Why? Mainly the lecturer. He was so passionate about medicine, life and human behavior and interactions. His presentation was organized and engaging, and even included clips from different movies, comic strips and jokes to illustrate his points. The part of his lecture that impacted me the most, was this clip from Patch Adams (the clip says it all):

Back to today. We had the same lecturer again this morning. He started by saying, “What a beautiful cloudy day in Budapest! But you know, behind the clouds, the sun in still shining!”

I don’t know the curriculum of medical schools in other countries, but if they include such courses, then I have to say that I am really happy that they do. Perspective and awareness are such important tools in medicine and they are often overlooked. It really is a testament to the quality of education that we are getting here that they acknowledge the importance of medical communication and begin exposing us to it at such an early point. Unfortunately, there were only about 50 out of the 250 first year English students who showed up this morning. I’m not sure how far the message is reaching in that case, but I’m sure it will return to us in practice.

Enough blogging for now! Skjalg and I are spending our 4 hour break between biochemistry lecture and chemotaxis lecture at Costa Coffee. After class we plan on hitting the gym for some head-defogging cardio and then home to squeeze in a couple of hours of studying before bedtime.

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§ 2 Responses to Medical Communication: A Pleasant Surprise

  • grandpa Antonio says:

    I think in the US we refer to medical communications as “good bedside manners”. The medical establishement has become very conscious that most US doctors have zero ” beside communication ability”. They got zero training in it. The students that missed your lectures probably harbor the attitude that they only need learn the procedures to treat patients and wait for healing to happen. They see no need to communicate with that sick subject in that bed, They fail to appreciate that in most instances the doctor initiates the process, but it is the patients that must have the informaiton and the will to heal themselves.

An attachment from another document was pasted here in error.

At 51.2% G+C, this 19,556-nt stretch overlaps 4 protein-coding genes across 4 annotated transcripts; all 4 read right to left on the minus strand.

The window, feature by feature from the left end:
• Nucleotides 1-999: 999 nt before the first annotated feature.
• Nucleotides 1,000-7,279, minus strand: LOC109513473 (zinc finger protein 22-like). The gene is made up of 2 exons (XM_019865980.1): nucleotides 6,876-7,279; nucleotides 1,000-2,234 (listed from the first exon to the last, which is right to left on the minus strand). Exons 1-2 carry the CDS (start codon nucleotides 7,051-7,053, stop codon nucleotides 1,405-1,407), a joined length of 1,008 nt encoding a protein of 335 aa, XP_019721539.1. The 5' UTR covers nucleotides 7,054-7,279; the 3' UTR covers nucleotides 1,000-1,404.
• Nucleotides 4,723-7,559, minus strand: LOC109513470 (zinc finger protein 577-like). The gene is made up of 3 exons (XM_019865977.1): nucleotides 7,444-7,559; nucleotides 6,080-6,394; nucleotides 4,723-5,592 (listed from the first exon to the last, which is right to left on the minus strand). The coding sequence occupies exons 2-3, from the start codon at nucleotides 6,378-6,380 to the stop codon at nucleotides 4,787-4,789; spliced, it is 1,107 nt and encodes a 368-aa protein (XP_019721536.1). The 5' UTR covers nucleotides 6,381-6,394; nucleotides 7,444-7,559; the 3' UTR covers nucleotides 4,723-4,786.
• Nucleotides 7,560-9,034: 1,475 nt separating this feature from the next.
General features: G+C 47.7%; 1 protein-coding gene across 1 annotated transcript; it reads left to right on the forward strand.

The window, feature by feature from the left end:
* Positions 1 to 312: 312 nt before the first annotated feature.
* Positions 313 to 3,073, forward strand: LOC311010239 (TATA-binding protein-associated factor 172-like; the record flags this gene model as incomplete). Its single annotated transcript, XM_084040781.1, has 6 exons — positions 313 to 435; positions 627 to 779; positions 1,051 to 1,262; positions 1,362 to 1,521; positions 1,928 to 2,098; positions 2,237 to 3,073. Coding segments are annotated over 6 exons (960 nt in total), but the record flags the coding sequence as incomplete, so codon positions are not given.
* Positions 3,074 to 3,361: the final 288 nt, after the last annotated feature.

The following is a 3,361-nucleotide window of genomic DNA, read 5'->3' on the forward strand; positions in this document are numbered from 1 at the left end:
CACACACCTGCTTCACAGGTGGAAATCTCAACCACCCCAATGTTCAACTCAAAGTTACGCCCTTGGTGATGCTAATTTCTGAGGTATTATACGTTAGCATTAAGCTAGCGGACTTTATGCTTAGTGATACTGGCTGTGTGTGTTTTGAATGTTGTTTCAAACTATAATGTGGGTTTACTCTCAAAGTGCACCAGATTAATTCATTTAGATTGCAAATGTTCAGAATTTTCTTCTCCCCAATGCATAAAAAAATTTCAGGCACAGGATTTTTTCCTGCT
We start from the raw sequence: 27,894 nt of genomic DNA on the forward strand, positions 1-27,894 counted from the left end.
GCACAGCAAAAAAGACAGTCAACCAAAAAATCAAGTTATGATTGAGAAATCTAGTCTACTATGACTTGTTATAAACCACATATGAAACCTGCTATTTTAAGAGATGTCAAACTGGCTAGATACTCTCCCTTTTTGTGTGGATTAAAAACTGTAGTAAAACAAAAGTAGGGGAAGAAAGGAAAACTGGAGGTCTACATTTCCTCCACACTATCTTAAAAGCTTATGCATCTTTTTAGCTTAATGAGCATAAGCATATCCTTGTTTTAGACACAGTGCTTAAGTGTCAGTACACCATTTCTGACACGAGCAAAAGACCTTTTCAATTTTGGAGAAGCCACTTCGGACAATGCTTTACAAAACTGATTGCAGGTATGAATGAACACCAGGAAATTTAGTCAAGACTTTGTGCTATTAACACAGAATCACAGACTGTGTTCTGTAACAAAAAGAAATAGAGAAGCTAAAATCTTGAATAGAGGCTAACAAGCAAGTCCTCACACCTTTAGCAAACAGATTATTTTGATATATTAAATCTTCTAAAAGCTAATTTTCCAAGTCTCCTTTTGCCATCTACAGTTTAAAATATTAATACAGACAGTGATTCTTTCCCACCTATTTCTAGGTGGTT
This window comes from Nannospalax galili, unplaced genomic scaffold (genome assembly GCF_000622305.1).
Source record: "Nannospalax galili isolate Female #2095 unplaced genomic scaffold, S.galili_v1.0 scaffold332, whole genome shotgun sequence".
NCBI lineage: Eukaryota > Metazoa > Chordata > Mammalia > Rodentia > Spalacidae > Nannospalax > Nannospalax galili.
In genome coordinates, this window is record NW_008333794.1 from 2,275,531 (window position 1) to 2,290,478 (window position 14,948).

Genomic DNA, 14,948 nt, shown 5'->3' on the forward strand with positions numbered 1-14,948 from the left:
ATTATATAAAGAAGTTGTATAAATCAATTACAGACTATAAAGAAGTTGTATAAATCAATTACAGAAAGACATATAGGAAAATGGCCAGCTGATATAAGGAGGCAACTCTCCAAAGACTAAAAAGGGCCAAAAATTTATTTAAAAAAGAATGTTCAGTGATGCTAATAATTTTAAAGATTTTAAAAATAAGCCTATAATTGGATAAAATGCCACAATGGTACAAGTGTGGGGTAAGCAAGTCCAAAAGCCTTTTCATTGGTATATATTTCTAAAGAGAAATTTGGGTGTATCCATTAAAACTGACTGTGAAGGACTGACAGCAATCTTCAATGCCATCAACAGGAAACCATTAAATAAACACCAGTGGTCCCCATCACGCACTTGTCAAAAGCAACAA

I remember Mrs. Petranker an elderly German Jewish lady that i assisted with her claim for injuries after a a major auto accident. She was taken to the hospital in Truckee apparently unconscious, One of the two doctors who came to examine her said words to the effect: ‘ My God! This lady has fractures to 80% of her body – she is as good as dead” At that point Mrs. Petranker found her consciousness hovering over the operating theatre and looking down on her body and the two doctors, and in her demanding and feisty way she heard herself say: “You stupid bastards. I am not dead – get to work ” .She told me she got very frustrated because they did not seem to hear her. I met her weeks after she left the hospital and was back in Daly CIty. She made quite a good recovery, even though she suffered some permanent loss of movement. She was not very popular with the nurse and doctors at Truckee Hospital because she was very demanding. I am convinced that it was her strenght of will and assertiveness that kept her alive. Which tells me that difficult patients may quite often be the ones with the will to live. Above all young doctors must be forwarned that patients who are unconscious or in a coma can hear you; and your negative comments can destroy their will to live.

  • […] The first 7 weeks of this course was also lectures and our first practical began today. I’ve praised Medical Communication before (and even told my mom it was my favorite class) and was therefore excited to see that our professor […]